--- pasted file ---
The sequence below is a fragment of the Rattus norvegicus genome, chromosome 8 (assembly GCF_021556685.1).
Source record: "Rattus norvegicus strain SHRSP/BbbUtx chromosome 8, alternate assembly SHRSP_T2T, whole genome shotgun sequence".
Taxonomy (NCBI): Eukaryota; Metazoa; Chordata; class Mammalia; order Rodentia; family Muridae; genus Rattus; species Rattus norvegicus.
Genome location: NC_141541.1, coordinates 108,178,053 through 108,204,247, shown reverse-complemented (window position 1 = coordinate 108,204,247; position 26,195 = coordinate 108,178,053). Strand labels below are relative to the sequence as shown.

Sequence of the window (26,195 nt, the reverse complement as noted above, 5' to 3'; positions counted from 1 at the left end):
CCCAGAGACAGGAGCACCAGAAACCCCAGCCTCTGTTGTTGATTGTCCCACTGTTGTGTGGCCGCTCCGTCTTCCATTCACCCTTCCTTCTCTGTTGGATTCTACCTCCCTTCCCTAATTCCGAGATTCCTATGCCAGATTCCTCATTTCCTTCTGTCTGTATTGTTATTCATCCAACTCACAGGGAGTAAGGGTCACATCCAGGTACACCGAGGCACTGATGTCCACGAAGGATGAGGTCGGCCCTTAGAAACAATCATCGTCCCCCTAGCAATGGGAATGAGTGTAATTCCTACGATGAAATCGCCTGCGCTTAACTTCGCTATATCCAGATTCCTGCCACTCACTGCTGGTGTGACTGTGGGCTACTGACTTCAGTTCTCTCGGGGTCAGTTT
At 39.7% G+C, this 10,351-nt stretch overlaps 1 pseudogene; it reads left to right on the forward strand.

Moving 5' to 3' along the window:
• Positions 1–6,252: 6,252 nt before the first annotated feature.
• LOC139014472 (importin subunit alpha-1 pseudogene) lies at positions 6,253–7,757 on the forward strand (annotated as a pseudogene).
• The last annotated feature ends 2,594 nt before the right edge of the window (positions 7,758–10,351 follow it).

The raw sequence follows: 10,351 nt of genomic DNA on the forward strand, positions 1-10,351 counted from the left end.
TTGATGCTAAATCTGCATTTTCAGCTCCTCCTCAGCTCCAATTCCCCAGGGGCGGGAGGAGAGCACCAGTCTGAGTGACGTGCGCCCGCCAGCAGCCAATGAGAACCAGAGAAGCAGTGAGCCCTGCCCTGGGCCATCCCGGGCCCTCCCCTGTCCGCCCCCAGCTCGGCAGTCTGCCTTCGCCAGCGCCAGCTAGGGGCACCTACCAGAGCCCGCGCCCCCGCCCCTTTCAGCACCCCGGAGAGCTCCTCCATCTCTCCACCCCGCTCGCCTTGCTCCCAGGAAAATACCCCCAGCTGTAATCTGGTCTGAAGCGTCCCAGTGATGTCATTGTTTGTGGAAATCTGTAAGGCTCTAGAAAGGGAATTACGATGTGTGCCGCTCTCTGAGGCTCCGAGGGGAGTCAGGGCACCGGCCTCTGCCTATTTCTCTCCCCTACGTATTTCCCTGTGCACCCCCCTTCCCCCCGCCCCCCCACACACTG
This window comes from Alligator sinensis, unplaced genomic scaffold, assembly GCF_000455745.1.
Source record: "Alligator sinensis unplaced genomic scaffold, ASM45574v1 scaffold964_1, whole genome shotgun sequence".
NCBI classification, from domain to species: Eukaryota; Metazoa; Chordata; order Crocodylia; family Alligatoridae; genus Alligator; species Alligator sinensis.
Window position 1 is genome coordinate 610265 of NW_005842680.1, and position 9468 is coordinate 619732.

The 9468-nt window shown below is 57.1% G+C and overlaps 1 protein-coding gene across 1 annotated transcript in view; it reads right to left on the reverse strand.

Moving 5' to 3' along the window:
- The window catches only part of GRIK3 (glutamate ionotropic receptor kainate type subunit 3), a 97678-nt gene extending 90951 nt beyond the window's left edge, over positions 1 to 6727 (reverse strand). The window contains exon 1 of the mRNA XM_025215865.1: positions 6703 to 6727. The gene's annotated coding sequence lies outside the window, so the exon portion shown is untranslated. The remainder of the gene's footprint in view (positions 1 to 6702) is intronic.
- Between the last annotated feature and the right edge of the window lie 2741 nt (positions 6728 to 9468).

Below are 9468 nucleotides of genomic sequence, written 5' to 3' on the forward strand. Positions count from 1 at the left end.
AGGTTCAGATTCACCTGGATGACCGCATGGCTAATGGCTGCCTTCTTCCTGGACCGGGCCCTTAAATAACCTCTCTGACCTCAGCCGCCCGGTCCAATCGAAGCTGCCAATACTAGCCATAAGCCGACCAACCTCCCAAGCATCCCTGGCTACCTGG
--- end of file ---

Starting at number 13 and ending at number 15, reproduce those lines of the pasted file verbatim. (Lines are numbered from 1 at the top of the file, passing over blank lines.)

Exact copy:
TTGATGCTAAATCTGCATTTTCAGCTCCTCCTCAGCTCCAATTCCCCAGGGGCGGGAGGAGAGCACCAGTCTGAGTGACGTGCGCCCGCCAGCAGCCAATGAGAACCAGAGAAGCAGTGAGCCCTGCCCTGGGCCATCCCGGGCCCTCCCCTGTCCGCCCCCAGCTCGGCAGTCTGCCTTCGCCAGCGCCAGCTAGGGGCACCTACCAGAGCCCGCGCCCCCGCCCCTTTCAGCACCCCGGAGAGCTCCTCCATCTCTCCACCCCGCTCGCCTTGCTCCCAGGAAAATACCCCCAGCTGTAATCTGGTCTGAAGCGTCCCAGTGATGTCATTGTTTGTGGAAATCTGTAAGGCTCTAGAAAGGGAATTACGATGTGTGCCGCTCTCTGAGGCTCCGAGGGGAGTCAGGGCACCGGCCTCTGCCTATTTCTCTCCCCTACGTATTTCCCTGTGCACCCCCCTTCCCCCCGCCCCCCCACACACTG
This window comes from Alligator sinensis, unplaced genomic scaffold, assembly GCF_000455745.1.
Source record: "Alligator sinensis unplaced genomic scaffold, ASM45574v1 scaffold964_1, whole genome shotgun sequence".